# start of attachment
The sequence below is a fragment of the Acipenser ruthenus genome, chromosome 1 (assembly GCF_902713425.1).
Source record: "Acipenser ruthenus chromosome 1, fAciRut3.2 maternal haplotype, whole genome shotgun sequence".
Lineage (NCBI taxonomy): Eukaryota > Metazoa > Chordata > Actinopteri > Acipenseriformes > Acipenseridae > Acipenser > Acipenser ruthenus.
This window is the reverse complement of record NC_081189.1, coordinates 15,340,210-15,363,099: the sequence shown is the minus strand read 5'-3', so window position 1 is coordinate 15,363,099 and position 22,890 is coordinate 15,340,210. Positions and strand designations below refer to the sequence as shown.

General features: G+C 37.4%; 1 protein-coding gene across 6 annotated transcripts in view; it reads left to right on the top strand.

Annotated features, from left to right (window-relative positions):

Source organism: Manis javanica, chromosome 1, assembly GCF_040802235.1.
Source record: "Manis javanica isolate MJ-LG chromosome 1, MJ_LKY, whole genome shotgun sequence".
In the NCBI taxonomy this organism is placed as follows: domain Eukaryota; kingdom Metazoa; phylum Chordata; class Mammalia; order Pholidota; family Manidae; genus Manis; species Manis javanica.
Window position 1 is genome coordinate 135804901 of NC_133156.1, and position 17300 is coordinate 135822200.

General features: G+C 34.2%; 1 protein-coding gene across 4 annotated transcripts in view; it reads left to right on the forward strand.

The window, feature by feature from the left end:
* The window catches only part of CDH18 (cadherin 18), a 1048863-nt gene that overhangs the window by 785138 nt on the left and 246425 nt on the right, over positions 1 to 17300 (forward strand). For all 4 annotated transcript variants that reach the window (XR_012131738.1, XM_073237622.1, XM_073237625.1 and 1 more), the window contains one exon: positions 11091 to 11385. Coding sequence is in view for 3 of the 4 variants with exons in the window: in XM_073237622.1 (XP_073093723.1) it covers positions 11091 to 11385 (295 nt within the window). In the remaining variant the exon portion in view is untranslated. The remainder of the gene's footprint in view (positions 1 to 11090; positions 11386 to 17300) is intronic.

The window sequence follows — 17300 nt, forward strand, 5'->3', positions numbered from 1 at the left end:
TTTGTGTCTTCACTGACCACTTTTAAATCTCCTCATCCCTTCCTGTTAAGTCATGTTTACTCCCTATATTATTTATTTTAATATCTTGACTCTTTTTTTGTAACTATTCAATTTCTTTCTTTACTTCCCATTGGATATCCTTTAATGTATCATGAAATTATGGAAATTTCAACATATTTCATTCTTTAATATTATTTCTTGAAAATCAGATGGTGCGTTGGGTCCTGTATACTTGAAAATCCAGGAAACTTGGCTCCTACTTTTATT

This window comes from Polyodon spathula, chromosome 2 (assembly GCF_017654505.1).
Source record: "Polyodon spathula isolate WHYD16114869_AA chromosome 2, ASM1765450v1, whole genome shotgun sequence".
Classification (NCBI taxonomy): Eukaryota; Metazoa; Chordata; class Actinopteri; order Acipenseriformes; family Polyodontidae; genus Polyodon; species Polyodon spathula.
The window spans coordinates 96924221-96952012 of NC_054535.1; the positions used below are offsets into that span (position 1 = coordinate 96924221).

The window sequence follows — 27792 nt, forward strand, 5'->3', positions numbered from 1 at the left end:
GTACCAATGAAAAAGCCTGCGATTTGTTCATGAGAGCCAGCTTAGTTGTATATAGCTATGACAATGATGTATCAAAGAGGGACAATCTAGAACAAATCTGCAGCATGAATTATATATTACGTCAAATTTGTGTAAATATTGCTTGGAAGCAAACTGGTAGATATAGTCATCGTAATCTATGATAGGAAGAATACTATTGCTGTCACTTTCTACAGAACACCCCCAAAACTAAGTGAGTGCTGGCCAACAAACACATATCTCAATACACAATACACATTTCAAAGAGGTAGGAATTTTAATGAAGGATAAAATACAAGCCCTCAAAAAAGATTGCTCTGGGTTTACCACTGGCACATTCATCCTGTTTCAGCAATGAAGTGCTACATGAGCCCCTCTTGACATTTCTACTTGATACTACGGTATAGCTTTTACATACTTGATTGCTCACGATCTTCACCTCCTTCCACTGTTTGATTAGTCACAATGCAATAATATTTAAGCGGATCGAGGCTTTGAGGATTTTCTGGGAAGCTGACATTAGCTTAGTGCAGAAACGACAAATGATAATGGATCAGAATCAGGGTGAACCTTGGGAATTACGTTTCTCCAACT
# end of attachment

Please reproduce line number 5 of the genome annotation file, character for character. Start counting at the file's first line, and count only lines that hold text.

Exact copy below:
General features: G+C 37.4%; 1 protein-coding gene across 6 annotated transcripts in view; it reads left to right on the top strand.